Tips to Stay Motivated

Coming into November there are probably a fair few of us who are giving NaNoWriMo a shot. Whether it’s your first time participating or you’re a seasoned vet, there will always be the problem of motivation that arises at some point throughout the month. It’s a natural part of the writing process to reach a certain point where the words don’t flow as easily and you’re finding yourself grasping at straws. When this happens during NaNoWriMo, it’s easy to throw in the towel and give up. But if you want to try to push through and stay motivated here are some tips to pushing yourself to write when you’re not feeling it – they can even be used outside of the sacred writing month of November as well!

Tip 1: Establish a Routine

Getting into a habit and sticking to it is the best way to combat any feelings of burnout. Whether it’s your home office, an outdoor café, your living room sofa, pick a place you’re most comfortable in and make it a habit. You can allot yourself as little as 20 minutes a day, but make sure you squeeze it in. You’ll find that the simple act of making a routine helps you write something, even if it’s not your best work. The key is just getting it out on paper. The editing comes later. Personally, I’ve also found that trying to fit in your writing in the morning works best because as the day wears on you will end up finding more excuses and distractions to draw you away from your writing. I know that’s not what the night owls want to hear but try giving morning writing a chance. It might surprise you.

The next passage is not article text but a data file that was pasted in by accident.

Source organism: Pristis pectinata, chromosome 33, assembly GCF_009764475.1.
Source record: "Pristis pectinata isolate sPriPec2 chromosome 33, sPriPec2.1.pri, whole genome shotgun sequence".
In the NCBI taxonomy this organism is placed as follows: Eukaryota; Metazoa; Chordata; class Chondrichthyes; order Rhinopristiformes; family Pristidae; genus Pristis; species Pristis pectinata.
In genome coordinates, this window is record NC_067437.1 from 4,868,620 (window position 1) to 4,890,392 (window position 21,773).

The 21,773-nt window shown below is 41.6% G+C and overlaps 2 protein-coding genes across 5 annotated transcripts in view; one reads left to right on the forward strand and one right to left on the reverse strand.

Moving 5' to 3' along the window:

Tip 2: Get Rid of Distractions